$6.025 Million Settlement Following Jury Trial and Appeal for the Wrongful Death of 50 Year Old Man
Walter Blockmon III, 50, was killed in an automobile collision after being rear-ended by an 18-year-old who was running late for a sales appointment to sell Cutco knives. He took his eye from the road to look at his GPS, which led to the deadly collision. The Illinois State Trooper that reconstructed the crash estimated the young man’s car was going between 67 and 80 miles per hour at the time of the rear-end collision, and that he did not apply his brakes.
The Blockmon family filed claims against the driver, Cutco Corporation, and its wholly-owned subsidiary, Vector Marketing Corporation. They claimed that the two companies failed to provide appropriate training to its sales representatives about using cellular devices while driving and that McClellan was acting as an agent of the companies at the time of the crash. Cutco and Vector denied responsibility for the young man’s actions, pointing to an “independent contractor” agreement that he had signed when he was originally employed.
A Cook County jury awarded $4.76 million to Walter Blockmon’s two surviving adult children, rejecting Vector and Cutco’s claims, and finding that the young man was an agent of the two companies. Cutco and Vector appealed the judgment to the First District Appellate Court, which affirmed the jury’s verdict. The two companies then petitioned the Illinois Supreme Court to hear the case, but the petition was denied. Following the appeals, the two companies owed more than $6,000,000 given the interest that had accrued on the original judgment. The Blockmon family settled their claims with the young man’s insurance company as well as Cutco and Vector for a total of $6,025,000.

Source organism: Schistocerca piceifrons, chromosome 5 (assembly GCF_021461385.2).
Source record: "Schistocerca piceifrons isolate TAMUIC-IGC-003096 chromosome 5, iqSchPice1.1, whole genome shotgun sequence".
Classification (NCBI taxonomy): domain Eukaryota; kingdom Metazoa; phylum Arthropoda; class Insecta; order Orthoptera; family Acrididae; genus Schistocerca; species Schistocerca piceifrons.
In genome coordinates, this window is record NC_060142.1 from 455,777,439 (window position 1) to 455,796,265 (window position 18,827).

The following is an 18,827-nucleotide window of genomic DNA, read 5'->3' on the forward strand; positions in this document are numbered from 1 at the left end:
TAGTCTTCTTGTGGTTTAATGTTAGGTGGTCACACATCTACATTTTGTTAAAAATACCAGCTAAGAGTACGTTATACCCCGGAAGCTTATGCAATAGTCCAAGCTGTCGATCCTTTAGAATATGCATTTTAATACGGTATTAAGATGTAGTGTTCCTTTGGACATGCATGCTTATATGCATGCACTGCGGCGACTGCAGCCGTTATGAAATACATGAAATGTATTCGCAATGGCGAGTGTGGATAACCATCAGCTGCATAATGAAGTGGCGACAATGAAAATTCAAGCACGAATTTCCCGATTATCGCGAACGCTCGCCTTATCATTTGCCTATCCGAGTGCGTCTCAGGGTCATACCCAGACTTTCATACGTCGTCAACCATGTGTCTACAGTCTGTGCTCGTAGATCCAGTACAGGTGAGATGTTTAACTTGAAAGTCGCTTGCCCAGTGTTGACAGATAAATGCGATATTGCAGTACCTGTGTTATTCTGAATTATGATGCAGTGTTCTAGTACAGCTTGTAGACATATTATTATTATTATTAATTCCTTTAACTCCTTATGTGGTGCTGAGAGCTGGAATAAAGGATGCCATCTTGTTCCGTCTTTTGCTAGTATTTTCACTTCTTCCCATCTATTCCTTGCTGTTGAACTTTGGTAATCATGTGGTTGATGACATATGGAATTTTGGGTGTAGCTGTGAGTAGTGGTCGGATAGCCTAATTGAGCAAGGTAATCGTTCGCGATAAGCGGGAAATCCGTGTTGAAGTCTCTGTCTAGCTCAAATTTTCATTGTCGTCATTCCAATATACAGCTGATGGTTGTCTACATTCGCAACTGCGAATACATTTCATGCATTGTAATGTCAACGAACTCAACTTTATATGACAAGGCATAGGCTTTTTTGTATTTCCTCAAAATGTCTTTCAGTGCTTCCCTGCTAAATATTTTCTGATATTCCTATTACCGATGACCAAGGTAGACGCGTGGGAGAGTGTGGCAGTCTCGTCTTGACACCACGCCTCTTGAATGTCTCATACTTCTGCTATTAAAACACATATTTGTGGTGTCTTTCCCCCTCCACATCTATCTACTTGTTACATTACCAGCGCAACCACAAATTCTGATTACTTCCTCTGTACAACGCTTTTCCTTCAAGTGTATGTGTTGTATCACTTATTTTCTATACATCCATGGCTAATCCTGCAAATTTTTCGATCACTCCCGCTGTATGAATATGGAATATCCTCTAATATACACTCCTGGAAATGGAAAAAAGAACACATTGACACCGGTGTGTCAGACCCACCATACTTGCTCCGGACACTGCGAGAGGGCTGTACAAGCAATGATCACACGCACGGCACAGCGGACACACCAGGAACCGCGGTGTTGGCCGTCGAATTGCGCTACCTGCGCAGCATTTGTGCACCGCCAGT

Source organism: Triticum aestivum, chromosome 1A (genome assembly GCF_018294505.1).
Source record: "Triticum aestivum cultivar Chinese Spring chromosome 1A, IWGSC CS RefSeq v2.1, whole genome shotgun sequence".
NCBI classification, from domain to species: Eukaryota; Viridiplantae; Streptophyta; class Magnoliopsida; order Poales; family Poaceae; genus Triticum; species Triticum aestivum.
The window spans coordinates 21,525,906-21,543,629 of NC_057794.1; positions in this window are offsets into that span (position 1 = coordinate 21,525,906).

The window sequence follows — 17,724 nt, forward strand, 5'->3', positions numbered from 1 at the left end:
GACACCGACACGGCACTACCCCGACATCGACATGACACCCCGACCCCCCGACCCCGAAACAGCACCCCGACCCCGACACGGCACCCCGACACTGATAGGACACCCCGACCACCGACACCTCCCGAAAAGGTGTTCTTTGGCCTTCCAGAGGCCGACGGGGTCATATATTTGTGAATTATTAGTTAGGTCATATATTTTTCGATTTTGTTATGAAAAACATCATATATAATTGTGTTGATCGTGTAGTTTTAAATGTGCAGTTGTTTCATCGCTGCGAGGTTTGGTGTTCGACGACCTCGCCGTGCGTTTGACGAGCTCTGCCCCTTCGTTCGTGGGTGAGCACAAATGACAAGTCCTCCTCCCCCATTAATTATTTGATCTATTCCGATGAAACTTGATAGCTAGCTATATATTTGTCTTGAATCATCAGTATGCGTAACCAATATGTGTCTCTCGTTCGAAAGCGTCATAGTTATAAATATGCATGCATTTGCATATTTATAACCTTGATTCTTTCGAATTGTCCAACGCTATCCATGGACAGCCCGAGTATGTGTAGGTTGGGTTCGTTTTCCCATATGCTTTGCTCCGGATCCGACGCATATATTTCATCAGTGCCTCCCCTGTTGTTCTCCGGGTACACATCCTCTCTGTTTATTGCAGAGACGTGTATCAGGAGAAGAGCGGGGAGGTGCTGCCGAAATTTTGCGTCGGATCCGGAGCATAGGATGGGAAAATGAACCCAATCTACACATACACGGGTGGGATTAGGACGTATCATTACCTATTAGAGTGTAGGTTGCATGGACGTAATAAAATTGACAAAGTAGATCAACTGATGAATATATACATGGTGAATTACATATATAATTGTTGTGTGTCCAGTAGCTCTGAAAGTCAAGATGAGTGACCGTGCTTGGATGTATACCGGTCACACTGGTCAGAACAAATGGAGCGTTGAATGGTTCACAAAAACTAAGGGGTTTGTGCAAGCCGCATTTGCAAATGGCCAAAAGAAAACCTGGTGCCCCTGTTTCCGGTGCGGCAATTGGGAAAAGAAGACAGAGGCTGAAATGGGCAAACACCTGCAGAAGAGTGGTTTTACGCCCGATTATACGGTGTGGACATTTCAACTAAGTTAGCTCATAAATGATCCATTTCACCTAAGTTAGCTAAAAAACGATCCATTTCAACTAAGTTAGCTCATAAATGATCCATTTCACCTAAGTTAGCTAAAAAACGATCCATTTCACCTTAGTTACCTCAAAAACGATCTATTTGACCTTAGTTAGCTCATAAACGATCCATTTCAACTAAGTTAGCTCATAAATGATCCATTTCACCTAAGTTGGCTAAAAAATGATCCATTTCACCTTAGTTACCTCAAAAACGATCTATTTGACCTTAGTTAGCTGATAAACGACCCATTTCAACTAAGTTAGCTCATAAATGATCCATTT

The case is Lanisha Blockmon, Special Administrator of the Estate of Walter Blockmon, III v. Cutco Corporation, et al. 14 L 8538. The appellate decision affirming the jury’s verdict is Blockmon v. McClellan, 2019 IL App (1st) 180420. The Blockmon family was represented by Robert J. Napleton and Brion W. Doherty.